My reason(s) for getting on any performance team was that it was a way to learn new dance steps (some that could be used socially and some that could not, because of the choreography) without paying the cost of $75.00 to $150.00 any hour for private dance lessons. Performing with these teams certainly increased my self confidence and abilities, techniques, etc. to become that better dancer! All of my instructors always took the time to emphasize what we could take to the dance floor in a social dance setting.

    I had no idea of the animosity or dislike (to its various degrees) that social dancers had towards performance teams that you are describing. I live in Jacksonville, FL, more of a large, small town mentality than of a large city attitude (population is over 1 million). I have performed my swing solo routine in a Latin dance studio, my Salsa, Bachata and Rueda teams performed in Ballroom studios, Latin dance studios, 3 Orlando Congress’ as well as in public for a half time filler for a talent show in downtown Jacksonville (outdoor stage, lots of non dancers and the mayor at that time)!

    After each and every performance I had always received good feedback and a general sense of community from dancers and non dancers alike. Perhaps what you have experienced is possibly geographical? Or just geographical on my part, as I have not had the opportunity to dance anywhere else outside of Florida at this time. That is not to say that I disagree with what you have experienced, in that I have seen what you are talking about in varying degrees in social dancing!

    As a musician (started playing trumpet in 5th grade, earned a Bachelors degree in Jazz performance on trumpet from the University of North Florida) and a reasonably accomplished Audio engineer for live performances, I truly do understand that it is all about the music as the time clock and all that a dancer should be closely intertwined with the song they are dancing to, which I find not enough dancers do! Also, Ballroom, and to just a little lesser degree Latin instructors as made it well known that it is the lead’s responsibility to make the follower look the best she can!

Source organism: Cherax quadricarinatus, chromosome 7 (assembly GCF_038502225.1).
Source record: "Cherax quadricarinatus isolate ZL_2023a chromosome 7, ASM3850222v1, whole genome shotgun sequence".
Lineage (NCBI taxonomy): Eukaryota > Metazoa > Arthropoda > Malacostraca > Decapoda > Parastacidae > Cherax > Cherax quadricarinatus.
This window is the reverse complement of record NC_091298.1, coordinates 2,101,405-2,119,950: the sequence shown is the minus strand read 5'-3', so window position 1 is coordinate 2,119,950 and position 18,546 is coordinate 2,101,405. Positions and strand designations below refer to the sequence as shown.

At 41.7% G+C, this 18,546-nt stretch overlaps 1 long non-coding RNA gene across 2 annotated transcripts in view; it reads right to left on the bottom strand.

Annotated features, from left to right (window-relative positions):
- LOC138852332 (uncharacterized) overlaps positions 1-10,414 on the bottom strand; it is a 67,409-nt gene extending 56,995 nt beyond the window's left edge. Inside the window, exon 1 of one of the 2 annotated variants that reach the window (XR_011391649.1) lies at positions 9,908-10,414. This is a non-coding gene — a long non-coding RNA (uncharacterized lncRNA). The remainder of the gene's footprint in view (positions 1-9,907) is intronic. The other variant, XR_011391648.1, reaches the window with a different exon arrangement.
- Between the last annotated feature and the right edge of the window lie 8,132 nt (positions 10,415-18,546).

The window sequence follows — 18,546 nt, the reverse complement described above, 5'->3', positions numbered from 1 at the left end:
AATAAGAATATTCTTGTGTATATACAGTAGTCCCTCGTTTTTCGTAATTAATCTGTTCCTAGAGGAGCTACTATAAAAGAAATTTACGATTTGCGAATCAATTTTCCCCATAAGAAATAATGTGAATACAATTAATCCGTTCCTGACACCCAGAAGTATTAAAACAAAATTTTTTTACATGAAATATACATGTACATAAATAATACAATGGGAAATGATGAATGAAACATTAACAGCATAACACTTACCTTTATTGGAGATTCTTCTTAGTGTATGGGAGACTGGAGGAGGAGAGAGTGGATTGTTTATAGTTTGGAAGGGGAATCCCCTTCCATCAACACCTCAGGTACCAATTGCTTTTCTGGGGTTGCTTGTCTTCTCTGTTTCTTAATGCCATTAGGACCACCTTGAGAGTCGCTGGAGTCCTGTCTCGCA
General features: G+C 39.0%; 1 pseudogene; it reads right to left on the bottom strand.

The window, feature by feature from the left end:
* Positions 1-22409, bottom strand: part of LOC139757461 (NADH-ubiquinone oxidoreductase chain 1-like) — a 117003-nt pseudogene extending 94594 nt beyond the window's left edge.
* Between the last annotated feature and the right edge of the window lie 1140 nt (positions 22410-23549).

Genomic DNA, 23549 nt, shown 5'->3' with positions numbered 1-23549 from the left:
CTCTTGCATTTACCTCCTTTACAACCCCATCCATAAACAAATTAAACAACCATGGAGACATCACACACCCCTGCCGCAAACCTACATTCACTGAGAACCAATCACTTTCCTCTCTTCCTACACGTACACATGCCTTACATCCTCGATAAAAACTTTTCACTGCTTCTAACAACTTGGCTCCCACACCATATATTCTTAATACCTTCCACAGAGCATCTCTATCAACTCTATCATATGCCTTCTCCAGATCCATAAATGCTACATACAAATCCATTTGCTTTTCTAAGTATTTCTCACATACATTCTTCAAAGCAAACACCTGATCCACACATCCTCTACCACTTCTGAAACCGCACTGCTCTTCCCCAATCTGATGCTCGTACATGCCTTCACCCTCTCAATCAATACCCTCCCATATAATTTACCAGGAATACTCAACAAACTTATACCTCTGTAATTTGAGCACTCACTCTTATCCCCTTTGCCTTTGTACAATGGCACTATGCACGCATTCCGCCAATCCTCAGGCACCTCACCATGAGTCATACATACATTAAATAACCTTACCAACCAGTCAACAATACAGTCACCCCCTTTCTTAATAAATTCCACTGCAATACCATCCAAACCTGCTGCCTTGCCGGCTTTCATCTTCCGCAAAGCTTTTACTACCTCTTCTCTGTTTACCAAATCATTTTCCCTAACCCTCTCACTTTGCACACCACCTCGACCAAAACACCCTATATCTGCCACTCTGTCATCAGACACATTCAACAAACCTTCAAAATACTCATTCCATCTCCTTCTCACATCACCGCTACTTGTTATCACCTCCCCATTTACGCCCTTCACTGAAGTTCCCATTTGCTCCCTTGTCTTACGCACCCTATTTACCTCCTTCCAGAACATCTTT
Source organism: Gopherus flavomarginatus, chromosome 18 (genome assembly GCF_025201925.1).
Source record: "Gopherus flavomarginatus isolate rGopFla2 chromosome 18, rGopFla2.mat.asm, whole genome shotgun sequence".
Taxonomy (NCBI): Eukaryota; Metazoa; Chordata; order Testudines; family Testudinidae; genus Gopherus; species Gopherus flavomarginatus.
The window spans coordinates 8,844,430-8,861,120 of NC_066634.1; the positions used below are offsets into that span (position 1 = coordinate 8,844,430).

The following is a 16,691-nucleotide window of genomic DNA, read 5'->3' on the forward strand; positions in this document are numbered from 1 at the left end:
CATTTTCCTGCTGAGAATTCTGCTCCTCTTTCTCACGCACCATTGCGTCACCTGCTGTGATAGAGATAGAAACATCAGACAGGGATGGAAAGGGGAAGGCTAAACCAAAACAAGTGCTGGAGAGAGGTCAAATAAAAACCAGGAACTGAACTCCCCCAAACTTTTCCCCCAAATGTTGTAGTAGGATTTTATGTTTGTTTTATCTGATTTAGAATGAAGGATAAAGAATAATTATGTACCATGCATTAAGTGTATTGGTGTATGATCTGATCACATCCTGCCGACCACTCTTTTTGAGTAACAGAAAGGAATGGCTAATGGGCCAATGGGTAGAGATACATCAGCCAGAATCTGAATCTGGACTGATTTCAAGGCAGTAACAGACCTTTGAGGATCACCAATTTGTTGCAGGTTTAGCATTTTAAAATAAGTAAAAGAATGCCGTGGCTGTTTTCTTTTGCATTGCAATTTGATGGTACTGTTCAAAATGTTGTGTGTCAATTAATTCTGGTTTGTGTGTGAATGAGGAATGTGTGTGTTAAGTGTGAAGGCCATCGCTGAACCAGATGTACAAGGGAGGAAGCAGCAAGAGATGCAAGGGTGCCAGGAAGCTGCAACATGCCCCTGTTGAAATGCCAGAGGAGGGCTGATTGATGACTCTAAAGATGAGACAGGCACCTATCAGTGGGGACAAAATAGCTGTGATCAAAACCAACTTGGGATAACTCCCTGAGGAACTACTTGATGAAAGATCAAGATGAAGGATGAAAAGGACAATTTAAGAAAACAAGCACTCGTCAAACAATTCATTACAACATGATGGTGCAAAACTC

However, the down side of performance teams and their low cost to teaching ratio is that many of the students are beginners who cannot or will not absorb (TMI perhaps) all of the wisdom, knowledge and understanding brought to bear in the teaching and performance of the choreography! In that regard, I can see how you have experienced your talking points above, just not set in stone for all members!!

    It was and still is crucial to me to have that personal communication with my dance partner on every team that I performed with and in my social dancing! Sometimes, though, I would have a team partner too inexperienced to fully understand this concept nor have a desire to improve upon it. I do believe it does come down to what the motive of the individual is for joining a team and or social dancing. Those, like you and me, who really enjoy all of the nuances of partner dancing do have to deal with those whose motives are just to hook up for a one nighter or other less honorable intentions.

    I don’t have the answer for how to weed those people out of the social dance scene, but I do think we should stop being all PC about it. Without being mean, give verbal feedback to that dance partner, with the intent of helping them! If they take offense, then don’t dance with them again! A man who tries to kiss you without your permission does deserve a slap in the face! If he does it enough times no one will dance with him. I have had the opportunity make some space between me and my partner, but I think I can count maybe three women who I told them “we are not finishing this dance nor will I dance with you again!”

    At that point I don’t care if I have offended that person nor do I care what anyone else has to say or think about it! Boundaries are there for a reason, regardless of our gender. I apologize for being so long winded so I’ll close with this story.

    Last Monday I went to a group Cha Cha class at my current studio. Although there were several women that I did not know, one of them did not like the closed position with me when I rotated in to dance the lesson. Before we started she let me put my right hand behind her on her shoulder blade, but, the moment the instructor counted the group in to dance, I felt this strong push against me with her left arm, so much so I barely had my fingertips under her arm. When I told her that I need to have my hand on her shoulder blade to exercise the proper frame, she told me I was too close! So, I dropped my right arm altogether and led with my left hand. I did this for the rest of the lesson.

    After class, I told my instructor what had happened. Apparently she did see what was going on for herself and didn’t have much feedback for me other than “I’m sorry you experienced that.” Several days later she called me to tell me that the woman in question emailed her, saying she didn’t like being told what to do by another student, wants her money back and will not be back to that studio. I told my instructor that if that woman was that bothered by this situation, she really doesn’t need to be involved with partner dancing. Some people just are not cut out for dancing but they come out to socials anyways and that is on them!

Your email address will not be published. Required fields are marked *

*